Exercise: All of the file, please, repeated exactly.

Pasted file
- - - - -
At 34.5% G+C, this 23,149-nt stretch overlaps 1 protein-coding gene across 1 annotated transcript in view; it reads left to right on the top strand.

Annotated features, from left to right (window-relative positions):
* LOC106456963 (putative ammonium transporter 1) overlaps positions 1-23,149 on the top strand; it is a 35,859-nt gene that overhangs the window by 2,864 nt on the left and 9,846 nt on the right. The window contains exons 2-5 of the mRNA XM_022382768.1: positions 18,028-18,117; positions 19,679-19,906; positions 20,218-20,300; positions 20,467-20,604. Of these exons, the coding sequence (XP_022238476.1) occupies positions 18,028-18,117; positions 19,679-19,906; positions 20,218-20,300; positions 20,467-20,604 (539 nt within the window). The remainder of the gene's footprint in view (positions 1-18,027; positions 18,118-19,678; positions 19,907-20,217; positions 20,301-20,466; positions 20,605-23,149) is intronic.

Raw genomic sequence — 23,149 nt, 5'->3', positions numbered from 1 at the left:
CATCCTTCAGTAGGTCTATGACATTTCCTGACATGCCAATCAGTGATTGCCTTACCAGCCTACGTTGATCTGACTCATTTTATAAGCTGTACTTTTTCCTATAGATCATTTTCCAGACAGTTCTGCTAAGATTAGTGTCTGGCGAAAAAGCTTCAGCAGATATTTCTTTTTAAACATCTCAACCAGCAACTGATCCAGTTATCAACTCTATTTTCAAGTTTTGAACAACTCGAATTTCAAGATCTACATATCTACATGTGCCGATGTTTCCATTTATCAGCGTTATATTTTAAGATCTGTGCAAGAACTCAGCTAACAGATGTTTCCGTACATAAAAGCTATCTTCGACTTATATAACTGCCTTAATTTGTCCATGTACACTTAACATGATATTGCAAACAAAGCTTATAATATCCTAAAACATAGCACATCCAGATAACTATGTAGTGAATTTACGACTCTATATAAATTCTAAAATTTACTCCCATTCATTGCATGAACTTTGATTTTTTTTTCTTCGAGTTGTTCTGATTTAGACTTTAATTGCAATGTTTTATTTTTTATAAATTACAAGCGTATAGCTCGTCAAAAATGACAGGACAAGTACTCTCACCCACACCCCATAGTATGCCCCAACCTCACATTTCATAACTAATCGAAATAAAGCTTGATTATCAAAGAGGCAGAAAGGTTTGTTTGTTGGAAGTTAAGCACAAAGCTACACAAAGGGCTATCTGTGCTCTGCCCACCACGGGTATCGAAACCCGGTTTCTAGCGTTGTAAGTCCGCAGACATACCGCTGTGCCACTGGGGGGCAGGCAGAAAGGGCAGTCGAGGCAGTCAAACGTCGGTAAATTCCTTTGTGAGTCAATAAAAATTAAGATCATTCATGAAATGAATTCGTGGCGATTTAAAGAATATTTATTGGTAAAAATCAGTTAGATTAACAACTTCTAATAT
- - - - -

At 34.5% G+C, this 23,149-nt stretch overlaps 1 protein-coding gene across 1 annotated transcript in view; it reads left to right on the top strand.

Annotated features, from left to right (window-relative positions):
* LOC106456963 (putative ammonium transporter 1) overlaps positions 1-23,149 on the top strand; it is a 35,859-nt gene that overhangs the window by 2,864 nt on the left and 9,846 nt on the right. The window contains exons 2-5 of the mRNA XM_022382768.1: positions 18,028-18,117; positions 19,679-19,906; positions 20,218-20,300; positions 20,467-20,604. Of these exons, the coding sequence (XP_022238476.1) occupies positions 18,028-18,117; positions 19,679-19,906; positions 20,218-20,300; positions 20,467-20,604 (539 nt within the window). The remainder of the gene's footprint in view (positions 1-18,027; positions 18,118-19,678; positions 19,907-20,217; positions 20,301-20,466; positions 20,605-23,149) is intronic.

Raw genomic sequence — 23,149 nt, 5'->3', positions numbered from 1 at the left:
CATCCTTCAGTAGGTCTATGACATTTCCTGACATGCCAATCAGTGATTGCCTTACCAGCCTACGTTGATCTGACTCATTTTATAAGCTGTACTTTTTCCTATAGATCATTTTCCAGACAGTTCTGCTAAGATTAGTGTCTGGCGAAAAAGCTTCAGCAGATATTTCTTTTTAAACATCTCAACCAGCAACTGATCCAGTTATCAACTCTATTTTCAAGTTTTGAACAACTCGAATTTCAAGATCTACATATCTACATGTGCCGATGTTTCCATTTATCAGCGTTATATTTTAAGATCTGTGCAAGAACTCAGCTAACAGATGTTTCCGTACATAAAAGCTATCTTCGACTTATATAACTGCCTTAATTTGTCCATGTACACTTAACATGATATTGCAAACAAAGCTTATAATATCCTAAAACATAGCACATCCAGATAACTATGTAGTGAATTTACGACTCTATATAAATTCTAAAATTTACTCCCATTCATTGCATGAACTTTGATTTTTTTTTCTTCGAGTTGTTCTGATTTAGACTTTAATTGCAATGTTTTATTTTTTATAAATTACAAGCGTATAGCTCGTCAAAAATGACAGGACAAGTACTCTCACCCACACCCCATAGTATGCCCCAACCTCACATTTCATAACTAATCGAAATAAAGCTTGATTATCAAAGAGGCAGAAAGGTTTGTTTGTTGGAAGTTAAGCACAAAGCTACACAAAGGGCTATCTGTGCTCTGCCCACCACGGGTATCGAAACCCGGTTTCTAGCGTTGTAAGTCCGCAGACATACCGCTGTGCCACTGGGGGGCAGGCAGAAAGGGCAGTCGAGGCAGTCAAACGTCGGTAAATTCCTTTGTGAGTCAATAAAAATTAAGATCATTCATGAAATGAATTCGTGGCGATTTAAAGAATATTTATTGGTAAAAATCAGTTAGATTAACAACTTCTAATAT